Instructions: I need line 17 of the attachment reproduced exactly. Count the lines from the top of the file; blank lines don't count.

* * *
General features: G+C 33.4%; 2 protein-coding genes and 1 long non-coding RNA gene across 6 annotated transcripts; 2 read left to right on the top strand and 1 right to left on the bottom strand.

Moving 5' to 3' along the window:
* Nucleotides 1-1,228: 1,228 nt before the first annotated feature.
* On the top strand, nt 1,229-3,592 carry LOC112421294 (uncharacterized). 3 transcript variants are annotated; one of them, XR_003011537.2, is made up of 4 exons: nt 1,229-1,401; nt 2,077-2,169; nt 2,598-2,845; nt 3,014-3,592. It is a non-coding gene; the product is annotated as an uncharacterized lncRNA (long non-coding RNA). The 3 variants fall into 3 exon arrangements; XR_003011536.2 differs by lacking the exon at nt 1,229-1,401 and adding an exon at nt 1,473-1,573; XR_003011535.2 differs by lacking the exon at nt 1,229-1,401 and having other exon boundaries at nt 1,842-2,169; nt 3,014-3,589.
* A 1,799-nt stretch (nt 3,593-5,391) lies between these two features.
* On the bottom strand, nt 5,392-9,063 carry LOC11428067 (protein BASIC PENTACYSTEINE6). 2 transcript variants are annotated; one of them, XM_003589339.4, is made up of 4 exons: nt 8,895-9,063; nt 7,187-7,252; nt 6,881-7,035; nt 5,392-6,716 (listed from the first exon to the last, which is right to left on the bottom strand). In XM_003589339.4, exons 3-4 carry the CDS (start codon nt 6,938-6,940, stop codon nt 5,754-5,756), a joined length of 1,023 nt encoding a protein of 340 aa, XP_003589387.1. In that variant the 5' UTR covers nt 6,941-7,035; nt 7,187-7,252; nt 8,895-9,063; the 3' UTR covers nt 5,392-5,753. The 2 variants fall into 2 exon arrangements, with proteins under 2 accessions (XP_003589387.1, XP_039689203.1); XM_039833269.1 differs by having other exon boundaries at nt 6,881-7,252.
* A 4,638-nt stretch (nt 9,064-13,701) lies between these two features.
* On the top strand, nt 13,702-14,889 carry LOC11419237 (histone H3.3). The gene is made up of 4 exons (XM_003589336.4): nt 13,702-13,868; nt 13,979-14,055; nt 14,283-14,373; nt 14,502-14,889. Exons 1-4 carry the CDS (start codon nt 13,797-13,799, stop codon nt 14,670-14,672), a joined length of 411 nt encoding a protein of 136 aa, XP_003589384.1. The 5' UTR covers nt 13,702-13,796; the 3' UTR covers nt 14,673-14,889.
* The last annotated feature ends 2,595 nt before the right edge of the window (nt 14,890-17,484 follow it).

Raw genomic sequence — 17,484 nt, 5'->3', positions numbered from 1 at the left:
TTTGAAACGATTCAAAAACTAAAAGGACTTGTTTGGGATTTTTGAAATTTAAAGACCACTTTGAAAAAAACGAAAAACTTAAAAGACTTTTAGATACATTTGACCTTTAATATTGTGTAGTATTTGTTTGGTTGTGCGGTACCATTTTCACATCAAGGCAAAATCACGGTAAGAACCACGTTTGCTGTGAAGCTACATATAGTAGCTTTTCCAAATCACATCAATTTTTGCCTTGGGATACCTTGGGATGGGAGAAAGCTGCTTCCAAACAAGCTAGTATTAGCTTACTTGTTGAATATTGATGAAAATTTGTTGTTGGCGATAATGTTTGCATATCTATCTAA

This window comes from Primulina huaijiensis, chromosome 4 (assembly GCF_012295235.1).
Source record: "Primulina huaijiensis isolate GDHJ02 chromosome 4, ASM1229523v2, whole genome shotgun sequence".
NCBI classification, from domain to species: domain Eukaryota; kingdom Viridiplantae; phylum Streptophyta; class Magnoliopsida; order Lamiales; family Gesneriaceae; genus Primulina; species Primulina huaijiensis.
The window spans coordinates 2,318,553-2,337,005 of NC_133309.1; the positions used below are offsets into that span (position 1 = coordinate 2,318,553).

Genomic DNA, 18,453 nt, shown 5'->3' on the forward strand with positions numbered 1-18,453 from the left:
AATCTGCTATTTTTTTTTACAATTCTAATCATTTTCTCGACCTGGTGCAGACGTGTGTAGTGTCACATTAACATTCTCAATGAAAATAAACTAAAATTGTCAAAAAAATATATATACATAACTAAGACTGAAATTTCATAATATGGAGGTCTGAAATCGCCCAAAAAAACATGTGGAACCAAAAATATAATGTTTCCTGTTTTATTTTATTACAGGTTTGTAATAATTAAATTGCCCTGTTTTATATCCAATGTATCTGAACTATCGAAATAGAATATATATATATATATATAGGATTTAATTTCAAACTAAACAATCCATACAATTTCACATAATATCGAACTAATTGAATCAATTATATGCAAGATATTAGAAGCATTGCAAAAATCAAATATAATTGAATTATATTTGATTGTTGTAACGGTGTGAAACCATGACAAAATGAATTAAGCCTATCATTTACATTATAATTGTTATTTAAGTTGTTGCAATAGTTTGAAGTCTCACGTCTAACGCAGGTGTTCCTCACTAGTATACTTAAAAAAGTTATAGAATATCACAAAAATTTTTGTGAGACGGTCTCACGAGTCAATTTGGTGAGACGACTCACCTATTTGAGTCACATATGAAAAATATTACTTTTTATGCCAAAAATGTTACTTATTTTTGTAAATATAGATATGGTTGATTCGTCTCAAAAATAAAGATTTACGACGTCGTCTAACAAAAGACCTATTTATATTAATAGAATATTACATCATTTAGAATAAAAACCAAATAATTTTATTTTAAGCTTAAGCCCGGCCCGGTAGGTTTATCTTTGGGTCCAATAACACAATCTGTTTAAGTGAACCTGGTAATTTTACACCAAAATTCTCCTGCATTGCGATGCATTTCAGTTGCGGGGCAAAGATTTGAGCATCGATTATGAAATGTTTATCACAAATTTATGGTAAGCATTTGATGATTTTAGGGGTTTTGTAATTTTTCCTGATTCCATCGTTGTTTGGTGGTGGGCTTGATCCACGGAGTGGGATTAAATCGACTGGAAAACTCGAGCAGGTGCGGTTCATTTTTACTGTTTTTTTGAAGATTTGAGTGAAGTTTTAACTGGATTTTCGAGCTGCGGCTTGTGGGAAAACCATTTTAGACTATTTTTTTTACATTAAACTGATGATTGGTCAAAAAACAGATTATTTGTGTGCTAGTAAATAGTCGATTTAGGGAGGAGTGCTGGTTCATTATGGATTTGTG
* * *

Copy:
AATCTGCTATTTTTTTTTACAATTCTAATCATTTTCTCGACCTGGTGCAGACGTGTGTAGTGTCACATTAACATTCTCAATGAAAATAAACTAAAATTGTCAAAAAAATATATATACATAACTAAGACTGAAATTTCATAATATGGAGGTCTGAAATCGCCCAAAAAAACATGTGGAACCAAAAATATAATGTTTCCTGTTTTATTTTATTACAGGTTTGTAATAATTAAATTGCCCTGTTTTATATCCAATGTATCTGAACTATCGAAATAGAATATATATATATATATATAGGATTTAATTTCAAACTAAACAATCCATACAATTTCACATAATATCGAACTAATTGAATCAATTATATGCAAGATATTAGAAGCATTGCAAAAATCAAATATAATTGAATTATATTTGATTGTTGTAACGGTGTGAAACCATGACAAAATGAATTAAGCCTATCATTTACATTATAATTGTTATTTAAGTTGTTGCAATAGTTTGAAGTCTCACGTCTAACGCAGGTGTTCCTCACTAGTATACTTAAAAAAGTTATAGAATATCACAAAAATTTTTGTGAGACGGTCTCACGAGTCAATTTGGTGAGACGACTCACCTATTTGAGTCACATATGAAAAATATTACTTTTTATGCCAAAAATGTTACTTATTTTTGTAAATATAGATATGGTTGATTCGTCTCAAAAATAAAGATTTACGACGTCGTCTAACAAAAGACCTATTTATATTAATAGAATATTACATCATTTAGAATAAAAACCAAATAATTTTATTTTAAGCTTAAGCCCGGCCCGGTAGGTTTATCTTTGGGTCCAATAACACAATCTGTTTAAGTGAACCTGGTAATTTTACACCAAAATTCTCCTGCATTGCGATGCATTTCAGTTGCGGGGCAAAGATTTGAGCATCGATTATGAAATGTTTATCACAAATTTATGGTAAGCATTTGATGATTTTAGGGGTTTTGTAATTTTTCCTGATTCCATCGTTGTTTGGTGGTGGGCTTGATCCACGGAGTGGGATTAAATCGACTGGAAAACTCGAGCAGGTGCGGTTCATTTTTACTGTTTTTTTGAAGATTTGAGTGAAGTTTTAACTGGATTTTCGAGCTGCGGCTTGTGGGAAAACCATTTTAGACTATTTTTTTTACATTAAACTGATGATTGGTCAAAAAACAGATTATTTGTGTGCTAGTAAATAGTCGATTTAGGGAGGAGTGCTGGTTCATTATGGATTTGTG